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Overturned Murder Conviction Will Stand for Arizona Man Who Used a Firearm in Self-Defense

Thursday, December 3, 2009

Fairfax, Va. -- An Arizona man who spent nearly three years in prison for justifiably shooting a man in self-defense is now free and clear of all guilt in his case. This week the Arizona Supreme Court let stand the state appellate court’s decision to overturn Harold Fish’s second-degree murder conviction. The National Rifle Association provided assistance in this case. NRA’s Office of General Counsel advised Fish’s defense counsel, and the NRA Civil Rights Defense Fund provided financial aid for Fish’s defense.

Chris W. Cox, executive director of NRA’s Institute for Legislative Action said, “We are pleased that justice has finally prevailed for Mr. Fish in this case that was clearly justifiable self-defense. We wish the best for Mr. Fish and his family in the future.”

In 2006, Harold Fish was convicted of second-degree murder in the shooting death of Grant Kuenzli. Fish encountered Kuenzli and his vicious dogs while hiking on a trailside in Coconino County in May of 2004. After Fish fired warning shots at the aggressive dogs, Kuenzli tried to attack him, and Fish was forced to shoot him in self-defense. At the time of the shooting, current self-defense laws in Arizona -- which put the burden of proof on the prosecutor instead of the defendant -- did not exist. During Fish’s trial, the jury was not allowed to hear evidence that Kuenzli had acted violently in similar situations in the past. In June, an Arizona appellate court overturned Fish’s conviction, acknowledging the jury should have heard this evidence and also saying the jury was not instructed properly on the meaning of “unlawful physical force.” Attorney General Terry Goddard had asked the Arizona Supreme Court to review the appellate court’s decision, and this week they declined.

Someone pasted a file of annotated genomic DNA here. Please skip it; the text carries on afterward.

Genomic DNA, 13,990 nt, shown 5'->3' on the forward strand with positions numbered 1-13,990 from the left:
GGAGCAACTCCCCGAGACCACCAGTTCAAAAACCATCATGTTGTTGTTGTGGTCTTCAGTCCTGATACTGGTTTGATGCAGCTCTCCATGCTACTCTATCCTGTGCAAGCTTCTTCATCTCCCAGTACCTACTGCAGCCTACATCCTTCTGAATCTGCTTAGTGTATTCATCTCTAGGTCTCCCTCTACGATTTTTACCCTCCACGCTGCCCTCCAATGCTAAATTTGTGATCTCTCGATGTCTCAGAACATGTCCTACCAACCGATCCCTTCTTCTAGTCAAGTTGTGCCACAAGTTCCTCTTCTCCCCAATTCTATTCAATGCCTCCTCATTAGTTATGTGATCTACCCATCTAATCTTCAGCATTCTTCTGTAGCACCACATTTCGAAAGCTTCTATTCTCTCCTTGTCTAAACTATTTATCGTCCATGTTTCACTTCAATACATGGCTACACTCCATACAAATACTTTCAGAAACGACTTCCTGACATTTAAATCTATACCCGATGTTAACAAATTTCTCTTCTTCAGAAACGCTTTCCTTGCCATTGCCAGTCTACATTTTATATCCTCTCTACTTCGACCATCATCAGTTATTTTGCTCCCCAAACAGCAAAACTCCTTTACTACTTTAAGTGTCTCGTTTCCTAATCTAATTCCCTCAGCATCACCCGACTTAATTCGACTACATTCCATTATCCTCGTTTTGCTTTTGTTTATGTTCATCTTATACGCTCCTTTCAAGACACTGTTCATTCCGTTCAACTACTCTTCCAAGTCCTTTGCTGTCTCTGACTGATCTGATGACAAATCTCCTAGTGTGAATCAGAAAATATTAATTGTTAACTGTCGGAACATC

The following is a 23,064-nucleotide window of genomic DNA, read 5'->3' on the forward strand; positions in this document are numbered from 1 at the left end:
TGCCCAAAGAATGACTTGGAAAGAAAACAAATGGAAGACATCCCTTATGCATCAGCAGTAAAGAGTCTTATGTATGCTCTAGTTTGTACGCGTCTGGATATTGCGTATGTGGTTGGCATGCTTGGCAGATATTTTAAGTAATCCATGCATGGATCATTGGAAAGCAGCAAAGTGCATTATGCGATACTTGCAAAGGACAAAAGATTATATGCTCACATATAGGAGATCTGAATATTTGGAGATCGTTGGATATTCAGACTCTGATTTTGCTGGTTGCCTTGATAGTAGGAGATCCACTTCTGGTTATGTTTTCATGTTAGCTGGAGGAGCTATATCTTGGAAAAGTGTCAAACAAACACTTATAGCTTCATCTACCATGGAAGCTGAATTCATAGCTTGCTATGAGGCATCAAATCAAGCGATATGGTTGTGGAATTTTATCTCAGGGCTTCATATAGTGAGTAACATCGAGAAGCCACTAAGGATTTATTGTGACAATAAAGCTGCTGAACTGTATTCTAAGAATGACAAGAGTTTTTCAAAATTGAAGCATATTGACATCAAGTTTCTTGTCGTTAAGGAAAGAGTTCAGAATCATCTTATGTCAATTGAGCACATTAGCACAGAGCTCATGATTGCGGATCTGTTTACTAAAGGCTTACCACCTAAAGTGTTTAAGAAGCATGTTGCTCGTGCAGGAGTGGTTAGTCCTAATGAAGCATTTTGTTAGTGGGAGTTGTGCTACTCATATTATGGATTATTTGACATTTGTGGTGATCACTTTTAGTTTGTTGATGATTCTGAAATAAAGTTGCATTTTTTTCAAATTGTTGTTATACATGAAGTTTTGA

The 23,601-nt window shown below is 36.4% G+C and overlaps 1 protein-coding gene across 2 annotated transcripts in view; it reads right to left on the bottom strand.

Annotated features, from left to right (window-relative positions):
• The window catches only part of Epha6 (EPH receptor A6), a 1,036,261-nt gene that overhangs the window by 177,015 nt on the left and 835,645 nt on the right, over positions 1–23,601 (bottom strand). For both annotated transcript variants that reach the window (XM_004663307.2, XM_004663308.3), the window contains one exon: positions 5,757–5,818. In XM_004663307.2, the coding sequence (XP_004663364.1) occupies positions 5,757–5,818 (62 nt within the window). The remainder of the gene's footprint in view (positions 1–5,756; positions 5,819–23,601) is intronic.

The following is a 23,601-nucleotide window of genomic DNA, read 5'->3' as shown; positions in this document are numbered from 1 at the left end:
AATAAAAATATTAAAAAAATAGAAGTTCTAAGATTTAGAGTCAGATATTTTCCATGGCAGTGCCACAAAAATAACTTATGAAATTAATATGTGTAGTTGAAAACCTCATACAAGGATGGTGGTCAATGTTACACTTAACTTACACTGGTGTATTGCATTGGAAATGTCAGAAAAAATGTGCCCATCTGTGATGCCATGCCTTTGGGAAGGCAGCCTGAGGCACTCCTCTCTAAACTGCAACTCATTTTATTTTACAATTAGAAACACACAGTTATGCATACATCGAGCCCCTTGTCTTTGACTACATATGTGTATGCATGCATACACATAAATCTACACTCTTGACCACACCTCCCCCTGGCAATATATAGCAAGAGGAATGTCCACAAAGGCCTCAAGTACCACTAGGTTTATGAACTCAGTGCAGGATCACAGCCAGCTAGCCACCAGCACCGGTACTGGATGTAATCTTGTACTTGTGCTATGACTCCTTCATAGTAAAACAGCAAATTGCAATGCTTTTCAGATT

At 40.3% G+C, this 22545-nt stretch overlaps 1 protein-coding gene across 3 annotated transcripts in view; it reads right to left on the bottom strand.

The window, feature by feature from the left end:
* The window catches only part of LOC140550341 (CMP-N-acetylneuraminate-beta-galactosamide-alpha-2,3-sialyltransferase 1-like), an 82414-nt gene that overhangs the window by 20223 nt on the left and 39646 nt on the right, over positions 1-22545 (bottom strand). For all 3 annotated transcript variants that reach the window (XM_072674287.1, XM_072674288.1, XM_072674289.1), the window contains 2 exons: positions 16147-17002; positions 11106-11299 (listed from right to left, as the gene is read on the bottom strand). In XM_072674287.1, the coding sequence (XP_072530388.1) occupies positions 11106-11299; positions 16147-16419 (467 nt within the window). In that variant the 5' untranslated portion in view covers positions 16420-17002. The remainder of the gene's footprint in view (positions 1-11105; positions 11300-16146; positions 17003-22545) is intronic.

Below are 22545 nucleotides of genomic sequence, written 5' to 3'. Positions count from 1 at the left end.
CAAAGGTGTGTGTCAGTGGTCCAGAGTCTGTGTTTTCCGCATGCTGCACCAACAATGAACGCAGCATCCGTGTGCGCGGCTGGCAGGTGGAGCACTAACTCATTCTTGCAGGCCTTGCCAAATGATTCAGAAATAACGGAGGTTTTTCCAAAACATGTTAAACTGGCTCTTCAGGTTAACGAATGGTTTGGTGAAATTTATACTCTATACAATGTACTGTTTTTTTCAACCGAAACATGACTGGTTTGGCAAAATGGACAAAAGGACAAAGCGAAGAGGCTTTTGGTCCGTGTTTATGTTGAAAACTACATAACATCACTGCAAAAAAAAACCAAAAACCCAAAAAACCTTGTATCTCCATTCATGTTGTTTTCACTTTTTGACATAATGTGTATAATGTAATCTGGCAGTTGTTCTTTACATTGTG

Fish’s case spawned two laws in Arizona strengthening the rights of gun owners to use a firearm to defend themselves and their loved ones. SB 1145, passed in 2006, put the burden of proof back on the state, saying that those who use firearms in self-defense are to be considered innocent until proven guilty. This year, Governor Jan Brewer signed SB 1449 into law, making retroactive SB 1145, which effectively allowed Fish and others in similar positions the right to a new trial, as well as to be considered innocent in the justifiable use of force unless the state proves otherwise.




Established in 1871, the National Rifle Association is America’s oldest civil rights and sportsmen's group.  Four million members strong, NRA continues its mission to uphold Second Amendment rights and to advocate enforcement of existing laws against violent offenders to reduce crime.  The Association remains the nation's leader in firearm education and training for law-abiding gun owners, law enforcement and the military.



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